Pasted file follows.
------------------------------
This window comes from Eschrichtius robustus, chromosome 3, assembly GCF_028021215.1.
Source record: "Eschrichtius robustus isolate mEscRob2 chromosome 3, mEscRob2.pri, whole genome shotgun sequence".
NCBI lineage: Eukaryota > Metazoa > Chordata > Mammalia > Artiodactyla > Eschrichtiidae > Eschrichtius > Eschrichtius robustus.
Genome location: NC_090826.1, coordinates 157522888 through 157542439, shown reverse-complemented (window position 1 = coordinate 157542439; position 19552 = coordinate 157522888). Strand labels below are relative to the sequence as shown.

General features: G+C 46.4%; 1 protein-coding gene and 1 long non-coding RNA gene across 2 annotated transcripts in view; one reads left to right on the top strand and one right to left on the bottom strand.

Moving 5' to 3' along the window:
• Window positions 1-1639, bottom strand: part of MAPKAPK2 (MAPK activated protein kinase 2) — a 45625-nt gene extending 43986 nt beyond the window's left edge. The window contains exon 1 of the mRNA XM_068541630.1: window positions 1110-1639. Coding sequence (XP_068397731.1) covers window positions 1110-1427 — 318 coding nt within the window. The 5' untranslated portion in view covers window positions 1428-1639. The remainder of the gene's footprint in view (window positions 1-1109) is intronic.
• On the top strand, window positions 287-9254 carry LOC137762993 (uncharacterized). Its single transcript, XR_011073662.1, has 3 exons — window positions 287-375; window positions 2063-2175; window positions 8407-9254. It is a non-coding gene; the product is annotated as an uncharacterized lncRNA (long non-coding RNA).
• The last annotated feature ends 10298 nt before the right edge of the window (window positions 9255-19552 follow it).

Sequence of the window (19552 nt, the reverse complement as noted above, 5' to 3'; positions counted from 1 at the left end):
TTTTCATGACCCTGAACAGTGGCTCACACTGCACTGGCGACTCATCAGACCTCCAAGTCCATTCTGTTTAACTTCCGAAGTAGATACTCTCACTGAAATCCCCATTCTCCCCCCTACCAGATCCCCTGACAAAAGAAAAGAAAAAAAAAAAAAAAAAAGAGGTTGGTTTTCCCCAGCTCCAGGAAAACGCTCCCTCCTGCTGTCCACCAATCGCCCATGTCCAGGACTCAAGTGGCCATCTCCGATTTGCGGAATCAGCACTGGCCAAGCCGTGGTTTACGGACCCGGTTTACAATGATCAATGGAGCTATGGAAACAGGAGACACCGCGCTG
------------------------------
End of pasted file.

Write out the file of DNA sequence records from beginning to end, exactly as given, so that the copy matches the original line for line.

This window comes from Eschrichtius robustus, chromosome 3, assembly GCF_028021215.1.
Source record: "Eschrichtius robustus isolate mEscRob2 chromosome 3, mEscRob2.pri, whole genome shotgun sequence".
NCBI lineage: Eukaryota > Metazoa > Chordata > Mammalia > Artiodactyla > Eschrichtiidae > Eschrichtius > Eschrichtius robustus.
Genome location: NC_090826.1, coordinates 157522888 through 157542439, shown reverse-complemented (window position 1 = coordinate 157542439; position 19552 = coordinate 157522888). Strand labels below are relative to the sequence as shown.

General features: G+C 46.4%; 1 protein-coding gene and 1 long non-coding RNA gene across 2 annotated transcripts in view; one reads left to right on the top strand and one right to left on the bottom strand.

Moving 5' to 3' along the window:
• Window positions 1-1639, bottom strand: part of MAPKAPK2 (MAPK activated protein kinase 2) — a 45625-nt gene extending 43986 nt beyond the window's left edge. The window contains exon 1 of the mRNA XM_068541630.1: window positions 1110-1639. Coding sequence (XP_068397731.1) covers window positions 1110-1427 — 318 coding nt within the window. The 5' untranslated portion in view covers window positions 1428-1639. The remainder of the gene's footprint in view (window positions 1-1109) is intronic.
• On the top strand, window positions 287-9254 carry LOC137762993 (uncharacterized). Its single transcript, XR_011073662.1, has 3 exons — window positions 287-375; window positions 2063-2175; window positions 8407-9254. It is a non-coding gene; the product is annotated as an uncharacterized lncRNA (long non-coding RNA).
• The last annotated feature ends 10298 nt before the right edge of the window (window positions 9255-19552 follow it).

Sequence of the window (19552 nt, the reverse complement as noted above, 5' to 3'; positions counted from 1 at the left end):
TTTTCATGACCCTGAACAGTGGCTCACACTGCACTGGCGACTCATCAGACCTCCAAGTCCATTCTGTTTAACTTCCGAAGTAGATACTCTCACTGAAATCCCCATTCTCCCCCCTACCAGATCCCCTGACAAAAGAAAAGAAAAAAAAAAAAAAAAAAGAGGTTGGTTTTCCCCAGCTCCAGGAAAACGCTCCCTCCTGCTGTCCACCAATCGCCCATGTCCAGGACTCAAGTGGCCATCTCCGATTTGCGGAATCAGCACTGGCCAAGCCGTGGTTTACGGACCCGGTTTACAATGATCAATGGAGCTATGGAAACAGGAGACACCGCGCTG